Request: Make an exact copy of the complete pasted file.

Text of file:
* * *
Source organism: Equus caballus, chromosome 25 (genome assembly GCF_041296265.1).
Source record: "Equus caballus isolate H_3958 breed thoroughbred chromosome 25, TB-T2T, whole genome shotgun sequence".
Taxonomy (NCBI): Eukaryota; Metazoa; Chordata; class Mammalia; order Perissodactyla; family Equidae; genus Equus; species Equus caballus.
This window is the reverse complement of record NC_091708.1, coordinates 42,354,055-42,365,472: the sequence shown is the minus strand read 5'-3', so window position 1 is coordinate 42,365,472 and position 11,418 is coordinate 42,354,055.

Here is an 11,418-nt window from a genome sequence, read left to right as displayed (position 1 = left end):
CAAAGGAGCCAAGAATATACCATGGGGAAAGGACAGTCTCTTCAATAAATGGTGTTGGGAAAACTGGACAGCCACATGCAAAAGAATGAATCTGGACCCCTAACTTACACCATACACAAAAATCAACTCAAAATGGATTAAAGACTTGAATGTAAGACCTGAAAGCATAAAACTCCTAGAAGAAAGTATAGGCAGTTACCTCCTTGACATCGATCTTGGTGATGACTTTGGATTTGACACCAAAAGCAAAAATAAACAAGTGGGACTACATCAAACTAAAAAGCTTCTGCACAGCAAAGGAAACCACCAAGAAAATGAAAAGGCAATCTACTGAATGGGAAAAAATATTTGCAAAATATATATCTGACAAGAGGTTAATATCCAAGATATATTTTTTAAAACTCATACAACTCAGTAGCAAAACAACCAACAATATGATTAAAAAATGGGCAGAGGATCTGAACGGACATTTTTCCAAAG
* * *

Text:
Source organism: Equus caballus, chromosome 25 (genome assembly GCF_041296265.1).
Source record: "Equus caballus isolate H_3958 breed thoroughbred chromosome 25, TB-T2T, whole genome shotgun sequence".
Taxonomy (NCBI): Eukaryota; Metazoa; Chordata; class Mammalia; order Perissodactyla; family Equidae; genus Equus; species Equus caballus.
This window is the reverse complement of record NC_091708.1, coordinates 42,354,055-42,365,472: the sequence shown is the minus strand read 5'-3', so window position 1 is coordinate 42,365,472 and position 11,418 is coordinate 42,354,055.

Here is an 11,418-nt window from a genome sequence, read left to right as displayed (position 1 = left end):
CAAAGGAGCCAAGAATATACCATGGGGAAAGGACAGTCTCTTCAATAAATGGTGTTGGGAAAACTGGACAGCCACATGCAAAAGAATGAATCTGGACCCCTAACTTACACCATACACAAAAATCAACTCAAAATGGATTAAAGACTTGAATGTAAGACCTGAAAGCATAAAACTCCTAGAAGAAAGTATAGGCAGTTACCTCCTTGACATCGATCTTGGTGATGACTTTGGATTTGACACCAAAAGCAAAAATAAACAAGTGGGACTACATCAAACTAAAAAGCTTCTGCACAGCAAAGGAAACCACCAAGAAAATGAAAAGGCAATCTACTGAATGGGAAAAAATATTTGCAAAATATATATCTGACAAGAGGTTAATATCCAAGATATATTTTTTAAAACTCATACAACTCAGTAGCAAAACAACCAACAATATGATTAAAAAATGGGCAGAGGATCTGAACGGACATTTTTCCAAAG